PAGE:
Georgia Republican Senate Candidate Herschel Walker is dealing with some late-election drama on the campaign trail. The Daily Beast published a piece he allegedly paid for his ex-girlfriend’s abortion. To the liberal media, this is a bombshell scandal. To everyone else, we’ve already moved on with our week. First, it’s not a scandal; while it’s hypocritical due to Walker’s pro-life stance, it’s not illegal. Whatever happened here—Walker denies the claim—isn’t a crime. It’s reminiscent of the Access Hollywood tape, where Trump spoke in generalities about grabbing women’s private areas. The liberal media thought this was a bombshell when everyone had made up their minds at that point, which led to the recording having zero effect on the race. Trump had skeletons that we all knew about, as did the Clintons. This Georgia Senate race is the same to some degree: two candidates who might not be saints. Hence, why both camps largely avoided the issue this week (via NBC News):
Another shoe dropped in the unfolding drama involving Republican Senate candidate Herschel Walker when The Daily Beast reported Wednesday that the ex-girlfriend whose abortion he is alleged to have paid for in 2009 is also the mother of one of his four children.
But the next day, neither candidate wanted to talk about it.
Walker, who supports a ban on abortion without any exceptions, issued another blanket denial when asked about The Daily Beast’s reporting Thursday, telling reporters after a campaign event in Wadley: “The abortion thing is false. It’s a lie.”
His Democratic opponent, Sen. Raphael Warnock, sidestepped two questions from NBC News here about whether he believes Walker's denials and whether he thinks Georgians can trust Walker. Warnock then pivoted to his support for abortion rights, saying, “The people of Georgia need a senator who will stand with women.”
Warnock and Walker gave their stump speeches at dueling rallies Thursday. Walker spoke of getting his start playing football in Johnson County and then making his way to the University of Georgia and pro football. Warnock mentioned his roots as a Baptist preacher and highlighted his policy achievements over the past two years in the Senate, from the family tax credit in the American Rescue Plan to a highway amendment he co-wrote with Sen. Ted Cruz, R-Texas. He said that if he is re-elected he will fight to expand Medicaid in Georgia.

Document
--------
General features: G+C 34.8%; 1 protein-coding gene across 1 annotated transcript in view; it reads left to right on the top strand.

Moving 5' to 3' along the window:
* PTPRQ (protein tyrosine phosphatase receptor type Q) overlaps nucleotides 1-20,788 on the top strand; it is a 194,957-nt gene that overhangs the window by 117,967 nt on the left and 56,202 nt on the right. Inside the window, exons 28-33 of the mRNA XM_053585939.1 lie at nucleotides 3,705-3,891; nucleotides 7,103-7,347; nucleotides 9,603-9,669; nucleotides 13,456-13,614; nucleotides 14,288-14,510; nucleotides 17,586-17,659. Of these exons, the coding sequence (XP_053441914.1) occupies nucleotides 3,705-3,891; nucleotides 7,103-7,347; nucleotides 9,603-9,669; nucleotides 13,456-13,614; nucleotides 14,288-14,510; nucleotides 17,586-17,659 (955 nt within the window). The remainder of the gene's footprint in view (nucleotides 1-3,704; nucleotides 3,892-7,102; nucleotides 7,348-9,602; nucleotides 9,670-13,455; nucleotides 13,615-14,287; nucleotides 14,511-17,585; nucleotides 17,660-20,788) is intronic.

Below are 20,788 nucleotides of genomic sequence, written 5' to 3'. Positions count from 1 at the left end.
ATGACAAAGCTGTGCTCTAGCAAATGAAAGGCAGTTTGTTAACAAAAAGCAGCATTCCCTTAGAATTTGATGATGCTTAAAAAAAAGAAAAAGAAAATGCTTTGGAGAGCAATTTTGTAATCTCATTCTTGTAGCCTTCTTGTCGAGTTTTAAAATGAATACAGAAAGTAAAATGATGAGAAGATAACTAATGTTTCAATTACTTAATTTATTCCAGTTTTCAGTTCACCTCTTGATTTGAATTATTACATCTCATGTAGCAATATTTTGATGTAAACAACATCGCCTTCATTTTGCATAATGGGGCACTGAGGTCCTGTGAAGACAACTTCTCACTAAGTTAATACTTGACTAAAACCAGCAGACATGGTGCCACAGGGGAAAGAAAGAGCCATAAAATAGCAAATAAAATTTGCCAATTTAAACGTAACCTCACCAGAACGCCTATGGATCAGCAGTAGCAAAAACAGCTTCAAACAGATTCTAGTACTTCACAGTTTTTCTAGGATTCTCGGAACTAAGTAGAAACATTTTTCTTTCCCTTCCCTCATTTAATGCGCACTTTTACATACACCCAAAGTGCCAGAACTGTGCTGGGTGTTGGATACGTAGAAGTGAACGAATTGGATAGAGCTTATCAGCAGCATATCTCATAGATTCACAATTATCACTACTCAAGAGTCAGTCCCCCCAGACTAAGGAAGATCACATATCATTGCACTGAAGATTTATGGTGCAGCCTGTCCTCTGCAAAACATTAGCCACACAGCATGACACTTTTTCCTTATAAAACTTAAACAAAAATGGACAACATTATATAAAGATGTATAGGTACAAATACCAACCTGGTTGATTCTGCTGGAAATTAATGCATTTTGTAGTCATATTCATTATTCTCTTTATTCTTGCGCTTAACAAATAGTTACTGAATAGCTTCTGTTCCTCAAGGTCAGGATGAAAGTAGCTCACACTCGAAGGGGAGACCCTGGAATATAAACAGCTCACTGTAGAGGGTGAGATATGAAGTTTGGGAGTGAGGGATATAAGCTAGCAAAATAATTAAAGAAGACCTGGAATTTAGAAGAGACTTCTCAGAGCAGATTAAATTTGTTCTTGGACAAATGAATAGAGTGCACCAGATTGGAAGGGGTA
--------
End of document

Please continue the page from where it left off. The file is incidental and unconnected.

Warnock treaded cautiously when he was asked about those issues.
“What we are hearing about my opponent is disturbing. And I think the people of Georgia have a real choice about who they think is ready to represent them in the United States Senate," Warnock told reporters Thursday, without directly addressing the abortion story.
For Walker, the reasons for avoiding this topic were obvious, but Democratic Sen. Raphael Warnock also steered clear of the controversy. There’s no use tempting fate this close to an election. Forget the ‘Bruno Gianelli’ anecdotes about removing kelp from the hulls of sailboats to increase race speed.
There is potentially enough to lose here, even in a state where swing voter elasticity, as FiveThirtyEight calls it, is near non-existent. Everyone in the Peach State falls along partisan lines, and most voters have probably already made up their minds—but a character debate among flawed candidates could depress turnout for Warnock, and that’s not something worth gambling. Latino voters in Nevada are reportedly staying home this cycle, which doesn’t bode well for Democratic Sen. Catherine Cortez Masto.
It also might be too late to focus on this controversy anyway since getting out the vote should start to take over election operations with around 30 days until D-Day. Even if that wasn’t the case, would you want to do anything that could unearth your boss’ dark deeds from the grave if you were on Warnock’s crew?
The media is trying to re-insert the abortion debate amid more bad news for Democrats ahead of the 2022 midterms. Did they forget that this is Georgia?